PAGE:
Try it. Who knows, you may even like it.

Sunday, July 30, 2006

Regarding job opportunities for recent graduates

By Dick Hirsch
Although I’m not now in the market for a new job, at this time of the year it’s always interesting to familiarize yourself with the opportunities being offered to graduating college seniors.
I’ve just reviewed a brief list of some of the most promising prospects among entry level positions in the current job market, and it prompted an ambivalent reaction. On the one hand, I’m pleased that there seem to be such good opportunities in what is widely regarded as a difficult economy.
On the other hand, it’s discouraging to find that there are so many good possibilities for those who can very confidently add columns of figures, compute percentages in their heads, and enjoy the intricacies generally associated with that side of the brain associated with dismal mathematical specialties.
I know that economics has been called the dismal science, but for me, it was always math, starting with long division and proceeding through algebra, geometry, trigonometry and calculus. I was hoping there would be some signs of progress for those persons, such as myself, who could write a complete paragraph without strain, or compose a sales letter that has an enthusiastic timbre that is obvious to the recipients.
But, no, I saw nothing to encourage any students who prefer words to numbers, except, perhaps, a teaching job, which had by far the lowest starting salary. Anyone who reads the papers knows that teachers are doing much better these days, and the comment about teaching noted: “The work can be very rewarding and can offer great retirement benefits.” Who among the graduates is thinking about retirement benefits at the age of 21? It adds: “Continue your education to the masters or doctorate level and watch your pay grow!”
In addition to teaching, the list contained eight other occupational areas, with a brief comment on each job sector and an approximate salary range. Those numbers always overcome me with a melancholy feeling because if someone had been willing to pay me that much money when I had just received my diploma, I would have been very suspicious of their motives. I also would not have known what to do with the money. I was delighted to be paid $84 a week in my first full time job, especially when my pay had been $45 the summer before as an intern.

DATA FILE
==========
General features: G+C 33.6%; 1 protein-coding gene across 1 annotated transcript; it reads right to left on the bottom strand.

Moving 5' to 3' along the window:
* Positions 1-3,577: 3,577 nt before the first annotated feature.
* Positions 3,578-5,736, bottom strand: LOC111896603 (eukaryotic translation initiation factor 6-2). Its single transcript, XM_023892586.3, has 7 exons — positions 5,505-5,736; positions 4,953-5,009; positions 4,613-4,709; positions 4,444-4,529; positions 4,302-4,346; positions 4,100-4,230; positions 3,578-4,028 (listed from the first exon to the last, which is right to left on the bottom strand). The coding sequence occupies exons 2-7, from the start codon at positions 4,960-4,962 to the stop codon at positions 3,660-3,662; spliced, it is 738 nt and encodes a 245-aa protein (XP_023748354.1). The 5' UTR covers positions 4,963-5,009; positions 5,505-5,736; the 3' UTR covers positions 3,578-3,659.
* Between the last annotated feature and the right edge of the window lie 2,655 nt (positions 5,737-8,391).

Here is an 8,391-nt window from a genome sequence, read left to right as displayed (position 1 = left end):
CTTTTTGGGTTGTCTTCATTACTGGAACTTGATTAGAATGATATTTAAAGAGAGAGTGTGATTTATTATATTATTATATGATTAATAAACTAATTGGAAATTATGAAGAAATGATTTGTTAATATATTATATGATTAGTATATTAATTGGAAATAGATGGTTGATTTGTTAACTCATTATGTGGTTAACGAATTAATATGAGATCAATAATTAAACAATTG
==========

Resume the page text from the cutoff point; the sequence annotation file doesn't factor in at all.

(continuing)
From my current vantage point, my view of that pay scale remains the same now as it was then. I was a bargain. In fact, no bragging intended, I’ve always been a bargain.
On the way to the office today, I stopped to fill up my tank. Need I report that it cost me $45, which was more than any of us could have afforded in those days? It is more than many of us can afford now. Fewer people are filling up today, according to a friend of mine in the retail gasoline business. They are buying ten or fifteen dollars worth of gas; it won’t get them that far, but instead of driving to their favorite pizza parlor, they’ll adjust and try the neighborhood place.
The list enumerates a number of areas of opportunity. The one that I find most compelling is simply called “Consulting.” That attracted me for two reasons: First, it is the highest paying prospect on the short list, and next, what kind of advice can an employer expect to get from a consultant who has just finished taking his final exams? The average starting salary is listed at $50,460, and interested grads are advised as follows: “This is another area where your degree or emphasis can lead to a rewarding career in a variety of areas. For instance, a bachelor’s degree in Health Administration can put you on the road to a successful career in health care consulting.”
That may be an accurate statement. Most people would agree that the health care system needs improvement, so perhaps it can use another consultant. As my old friend, George, once explained to me, “A consultant is a man who, when you ask him the time, he looks at your watch, tells you the time, and then sends you a bill.”
The other job areas are: private accounting, public accounting, financial/treasury analysis, design/construction engineering, project engineering, sales, and management trainee. The salaries are in the mid-40s, except for the sales person and the trainee, with the starting point around $38,000.
Polish up those resumes, guys and gals. Gosh, when I grow up I think I’ll be a consultant.


Post a Comment

<< Home